Colonel's Light Vision Statue, Adelaide
This work was eventually acknowledged by the "Light's Vision commemoration" bronze statue, created by Scottish sculptor William Birnie Rhind. The monument depicts Colonel Light in the uniform of the British Royal Engineers, which was rather difficult to confirm in the 1830s, and so the statue took much longer to be cast than expected. It stands on a pedestal of textured and polished grey- and Murray Bridge red granite.
The inscription on the front of the pedestal reflects Light’s role in locating and planning Adelaide. On the back of the pedestal is a wreath added by the first Australian town planning conference held in Adelaide in 1917. Below the wreath is an extract from “A brief journal of the proceedings of William Light”, where Light thanks his enemies for giving him the sole responsibility of choosing the site of the city.
Initially installed in 1906, in Victoria Square, the statue soon proved to be a hazard to traffic there. In 1938, in time for the centenary of Light’s death, it was moved to Montefiore Hill, where it became the centrepiece of the balustraded garden lookout.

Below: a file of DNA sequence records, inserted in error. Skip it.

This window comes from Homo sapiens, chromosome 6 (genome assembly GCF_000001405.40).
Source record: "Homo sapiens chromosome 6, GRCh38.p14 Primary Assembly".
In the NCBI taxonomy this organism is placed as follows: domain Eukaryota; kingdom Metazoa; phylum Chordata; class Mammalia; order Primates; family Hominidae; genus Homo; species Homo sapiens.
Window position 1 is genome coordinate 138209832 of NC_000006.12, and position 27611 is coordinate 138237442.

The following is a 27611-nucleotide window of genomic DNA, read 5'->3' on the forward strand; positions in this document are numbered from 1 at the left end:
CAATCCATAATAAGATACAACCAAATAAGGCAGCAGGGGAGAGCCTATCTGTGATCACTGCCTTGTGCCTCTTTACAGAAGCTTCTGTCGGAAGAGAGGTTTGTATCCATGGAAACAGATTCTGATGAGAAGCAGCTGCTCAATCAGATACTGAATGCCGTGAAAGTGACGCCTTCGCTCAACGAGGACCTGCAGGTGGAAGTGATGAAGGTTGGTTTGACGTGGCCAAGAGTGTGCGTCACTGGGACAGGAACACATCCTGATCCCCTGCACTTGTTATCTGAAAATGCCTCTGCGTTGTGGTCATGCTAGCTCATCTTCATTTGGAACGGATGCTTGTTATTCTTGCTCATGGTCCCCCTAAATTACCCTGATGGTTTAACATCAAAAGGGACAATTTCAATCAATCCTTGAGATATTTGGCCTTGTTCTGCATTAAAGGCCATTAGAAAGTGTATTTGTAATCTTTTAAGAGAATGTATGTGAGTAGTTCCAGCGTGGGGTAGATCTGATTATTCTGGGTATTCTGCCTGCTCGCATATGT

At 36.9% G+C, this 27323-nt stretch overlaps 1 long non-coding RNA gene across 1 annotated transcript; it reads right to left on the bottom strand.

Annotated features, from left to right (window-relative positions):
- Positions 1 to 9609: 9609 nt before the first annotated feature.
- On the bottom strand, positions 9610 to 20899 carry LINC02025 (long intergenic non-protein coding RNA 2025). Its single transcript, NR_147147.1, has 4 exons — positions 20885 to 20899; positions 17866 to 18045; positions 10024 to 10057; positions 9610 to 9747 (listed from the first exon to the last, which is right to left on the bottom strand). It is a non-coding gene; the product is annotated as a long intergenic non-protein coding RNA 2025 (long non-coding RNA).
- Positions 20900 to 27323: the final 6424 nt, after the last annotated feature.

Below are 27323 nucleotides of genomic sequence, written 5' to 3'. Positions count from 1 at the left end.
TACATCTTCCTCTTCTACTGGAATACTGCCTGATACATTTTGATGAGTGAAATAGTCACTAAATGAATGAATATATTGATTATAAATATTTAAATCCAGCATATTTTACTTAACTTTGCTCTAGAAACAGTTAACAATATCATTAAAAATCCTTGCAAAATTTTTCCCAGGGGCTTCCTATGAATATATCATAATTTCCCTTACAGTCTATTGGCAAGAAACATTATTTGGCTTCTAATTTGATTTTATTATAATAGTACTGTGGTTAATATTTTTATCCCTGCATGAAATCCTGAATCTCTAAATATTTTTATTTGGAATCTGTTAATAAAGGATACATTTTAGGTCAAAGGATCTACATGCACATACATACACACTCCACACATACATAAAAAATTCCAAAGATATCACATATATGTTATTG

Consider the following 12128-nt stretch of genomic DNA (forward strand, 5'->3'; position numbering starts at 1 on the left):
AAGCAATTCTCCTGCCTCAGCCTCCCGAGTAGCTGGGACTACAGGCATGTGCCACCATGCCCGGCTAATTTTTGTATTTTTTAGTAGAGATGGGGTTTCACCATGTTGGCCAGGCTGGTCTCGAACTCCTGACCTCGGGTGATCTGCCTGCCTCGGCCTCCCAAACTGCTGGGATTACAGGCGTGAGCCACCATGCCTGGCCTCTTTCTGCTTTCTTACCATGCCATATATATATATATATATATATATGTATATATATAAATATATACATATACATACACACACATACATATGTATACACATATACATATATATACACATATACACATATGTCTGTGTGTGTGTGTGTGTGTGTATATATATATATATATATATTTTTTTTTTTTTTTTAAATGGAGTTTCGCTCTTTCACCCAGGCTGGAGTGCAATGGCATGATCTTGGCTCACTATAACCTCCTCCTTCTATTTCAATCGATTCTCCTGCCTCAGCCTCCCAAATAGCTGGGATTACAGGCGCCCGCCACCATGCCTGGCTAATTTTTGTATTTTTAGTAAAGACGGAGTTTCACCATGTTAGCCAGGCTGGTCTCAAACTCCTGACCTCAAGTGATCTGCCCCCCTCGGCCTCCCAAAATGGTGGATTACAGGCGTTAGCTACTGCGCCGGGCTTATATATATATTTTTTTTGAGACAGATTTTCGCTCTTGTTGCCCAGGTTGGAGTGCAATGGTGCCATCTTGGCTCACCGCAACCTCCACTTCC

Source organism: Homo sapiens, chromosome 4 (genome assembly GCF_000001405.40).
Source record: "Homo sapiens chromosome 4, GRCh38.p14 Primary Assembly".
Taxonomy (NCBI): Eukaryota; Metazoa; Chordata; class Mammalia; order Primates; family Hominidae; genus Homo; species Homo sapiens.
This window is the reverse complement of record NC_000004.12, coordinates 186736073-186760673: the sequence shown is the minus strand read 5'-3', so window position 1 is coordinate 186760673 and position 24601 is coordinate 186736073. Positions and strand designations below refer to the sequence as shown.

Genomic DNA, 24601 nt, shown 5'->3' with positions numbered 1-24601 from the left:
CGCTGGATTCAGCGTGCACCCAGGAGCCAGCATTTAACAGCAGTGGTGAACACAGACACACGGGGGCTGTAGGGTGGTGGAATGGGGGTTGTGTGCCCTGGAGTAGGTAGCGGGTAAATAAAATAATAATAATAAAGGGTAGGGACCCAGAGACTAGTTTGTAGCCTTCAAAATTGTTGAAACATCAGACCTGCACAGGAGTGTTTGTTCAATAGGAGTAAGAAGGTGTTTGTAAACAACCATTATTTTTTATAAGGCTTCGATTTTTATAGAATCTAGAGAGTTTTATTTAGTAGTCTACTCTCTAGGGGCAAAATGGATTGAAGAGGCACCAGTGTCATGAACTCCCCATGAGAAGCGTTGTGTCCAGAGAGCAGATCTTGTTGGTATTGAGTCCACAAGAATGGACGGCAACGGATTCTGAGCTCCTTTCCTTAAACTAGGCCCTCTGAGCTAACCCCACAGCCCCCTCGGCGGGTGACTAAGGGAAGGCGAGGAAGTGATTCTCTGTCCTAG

Until 2013, Light stood with his extended right arm pointing to the city below (his left hand holding a map). Legend has it that the Colonel indeed stood on Montefiore Hill in 1837, pointing at what would later become Adelaide's city center, and said: "This is the place for a city". Sadly, but the redeveloped Adelaide Oval now obscures the view and has lessened the impact of a visit to Light’s Vision.
Want to visit this sight? Check out these Self-Guided Walking Tours in Adelaide. Alternatively, you can download the mobile app "GPSmyCity: Walks in 1K+ Cities" from iTunes App Store or Google Play. The app turns your mobile device to a personal tour guide and it works offline, so no data plan is needed when traveling abroad.
Colonel's Light Vision Statue on Map
Sight Location: Adelaide, Australia (See walking tours in Adelaide)
Sight Type: Attraction/Landmark
Guide(s) Containing This Sight:
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